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Jezebel: Hey, These Gun-Owning Moms Really 'Defy Stereotypes'

Women are the next frontier in the firearms industry. Over the past few years, women have become the fastest growing demographic of gun owners. They’re responsible for the surge in gun ownership in states like Colorado, and women are lining up across the country for their concealed carry permits. This isn’t a new phenomenon. While the liberal urban-based elite–and their allies in the media–view gun owners as a group comprised mostly of white, conservative men, Louisa Fitzgerald wrote on the feminist site Jezebel that women gun owners often “defy stereotypes.”


According to the NRA, the number of women who owned a firearm jumped from 11 percent in 2004 to 23 percent in 2011, a 77 percent increase. When the NRA first offered On Target, its women-only firearms instructional course, in 2000, 500 women participated; in 2014, more than 13,000 women took the course. And, in the NSSF’s [National Shooting Sports Foundation] most recent Firearms Retailer Survey Report released in 2014, 74 percent of responding retailers saw an increase in female customers in their store in 2013 over 2012. None reported a decline.

Melody Lauer, a mother of three, certified gun instructor since 2007 and moderator of the Sheepdog Mama Facebook group, has also seen more moms become interested in gun ownership and a growing need for firearms safety courses that target the needs of this population.


She adds that, while she knows gun owners typically skew toward conservative political views, she sees moms of all affiliations in her classes and online. The NRA and NSSF agree. Gun ownership in general skews white, male and Republican, but based on the associations’ surveys, women gun owners defy stereotypes of age, geographical location, race and, yes, even political affiliation.


Lauer says the perception that a mother owning and carrying a gun is a threat to her children’s safety is overblown, and with training and strict adherence to proper gun storage, the majority of tragic accidents can be prevented.


Fitzgerald’s piece also included some testimonials from women who are exercising their Second Amendment rights. Andrea Forte said she felt “powerless” when a crazed person phoned in a threat at her daughter’s school, threatening to kill all the children in her classroom. Now, Forte carries a firearm, and has pepper spray and a stun gun on her when she’s on school grounds. Twenty-six year old Amber Haggard told Fitzgerald that she drew her Smith & Wesson 9mm handgun to protect her two children when they left a restaurant after a “disheveled” man approached her asking for money. After politely telling the man she did not have any money to give, the situation escalated, as the man refused to leave her and her family alone.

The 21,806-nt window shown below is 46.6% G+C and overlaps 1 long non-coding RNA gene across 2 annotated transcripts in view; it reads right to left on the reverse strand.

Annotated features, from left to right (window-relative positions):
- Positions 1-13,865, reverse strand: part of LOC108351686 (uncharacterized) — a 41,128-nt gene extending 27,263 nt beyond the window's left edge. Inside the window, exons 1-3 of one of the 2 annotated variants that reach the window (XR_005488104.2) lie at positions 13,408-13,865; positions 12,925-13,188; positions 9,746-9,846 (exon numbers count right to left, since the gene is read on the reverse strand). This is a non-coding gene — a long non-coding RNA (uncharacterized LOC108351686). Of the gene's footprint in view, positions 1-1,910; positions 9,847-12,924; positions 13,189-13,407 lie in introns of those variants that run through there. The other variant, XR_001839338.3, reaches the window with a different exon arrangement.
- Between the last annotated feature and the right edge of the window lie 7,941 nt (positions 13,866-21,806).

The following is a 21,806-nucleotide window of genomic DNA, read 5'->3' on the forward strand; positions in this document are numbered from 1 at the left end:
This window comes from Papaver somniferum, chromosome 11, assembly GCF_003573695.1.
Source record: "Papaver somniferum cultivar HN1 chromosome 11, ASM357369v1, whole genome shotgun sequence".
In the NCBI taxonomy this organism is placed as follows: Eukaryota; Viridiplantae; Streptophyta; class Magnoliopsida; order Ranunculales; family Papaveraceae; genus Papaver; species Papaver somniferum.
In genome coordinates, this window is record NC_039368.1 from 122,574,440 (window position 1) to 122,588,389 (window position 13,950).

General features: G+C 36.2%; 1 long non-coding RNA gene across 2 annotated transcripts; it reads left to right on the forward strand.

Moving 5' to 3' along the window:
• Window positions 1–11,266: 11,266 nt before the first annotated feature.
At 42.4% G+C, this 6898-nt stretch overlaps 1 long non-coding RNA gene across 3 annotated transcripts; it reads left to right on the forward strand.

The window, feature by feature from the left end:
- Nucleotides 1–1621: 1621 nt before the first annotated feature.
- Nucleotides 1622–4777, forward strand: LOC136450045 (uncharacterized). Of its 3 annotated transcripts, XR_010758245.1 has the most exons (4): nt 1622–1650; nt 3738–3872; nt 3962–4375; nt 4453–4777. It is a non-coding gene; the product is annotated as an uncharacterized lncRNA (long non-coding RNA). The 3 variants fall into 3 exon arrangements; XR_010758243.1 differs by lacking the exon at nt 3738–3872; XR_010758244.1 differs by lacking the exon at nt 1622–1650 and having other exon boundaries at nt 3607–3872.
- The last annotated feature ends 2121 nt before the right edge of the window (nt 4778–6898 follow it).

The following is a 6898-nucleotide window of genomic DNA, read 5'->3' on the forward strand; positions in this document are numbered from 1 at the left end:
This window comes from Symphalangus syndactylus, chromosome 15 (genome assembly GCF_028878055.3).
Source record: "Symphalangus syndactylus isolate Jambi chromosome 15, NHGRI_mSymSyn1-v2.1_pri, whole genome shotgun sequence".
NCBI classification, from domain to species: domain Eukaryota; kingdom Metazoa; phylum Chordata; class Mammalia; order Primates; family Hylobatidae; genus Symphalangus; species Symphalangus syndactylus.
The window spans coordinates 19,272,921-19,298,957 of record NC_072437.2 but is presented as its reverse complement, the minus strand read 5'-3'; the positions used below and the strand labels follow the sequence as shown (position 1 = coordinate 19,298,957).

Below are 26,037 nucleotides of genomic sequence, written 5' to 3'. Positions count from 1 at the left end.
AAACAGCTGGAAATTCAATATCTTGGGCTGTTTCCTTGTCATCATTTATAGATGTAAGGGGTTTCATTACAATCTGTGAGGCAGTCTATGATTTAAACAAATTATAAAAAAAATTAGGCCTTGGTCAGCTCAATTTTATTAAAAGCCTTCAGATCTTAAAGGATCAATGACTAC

"I have not had to pull the trigger on my weapon in defense yet, and I hope I never have to,” she said.

That’s the mindset of every law-abiding gun owner, concealed carry permit holder, and police officer; a firearm that remains holstered for an entire day is a very good one.

At the same time, the piece does include links to gun control sites like the Brady Campaign and the laughably dishonest Everytown For Gun Safety:

For children, American Academy of Pediatrics states that firearm-related deaths are in the top three causes of death, and according to the Brady Campaign to Prevent Gun Violence, every day seven children and teens die from gun violence, and 41 children and teens are shot and survive. Everytown for Gun Safety Support Fund, a nonprofit organization, tracks accidental shootings involving children under age 17 with an interactive map. As of June 12, there had been at least 112 this year.


The shoddy gun studies by Everytown can be read herehere, and here. My colleague Christine posted about the Brady Campaign’s collaboration with the comedy website Funny or Die, which produced a video that could be only described as “mind-numbingly awful,” as well as grossly inaccurate. Like most progressive groups, the adherence to a narrative is more critical than sticking to the facts.

As for child deaths, that’s also debatable. For children who are between the ages of one and four, the leading cause of death is drowning. This comes for the Centers For Disease Control and Prevention, as well as WebMD. Moreover, the National Shooting Sports Foundation reported that children who live with homes with firearms are safer than ever. Overall, the number of unintentional fatalities caused by firearms has dropped by 58 percent over a 20-year period.

“Firearms are involved in fewer than 1 percent (0.5 percent) of all unintentional fatalities in the U.S.,” they report.

So, there’s conflicting data on some things, but solid facts on others–and the debate over the Second Amendment continues, albeit in a more frustrating manner since anti-gun liberals pervasively spout nonsense.

Nevertheless, more mothers are packing, protecting their families, and exercising their Second Amendment rights. That’s a good thing.


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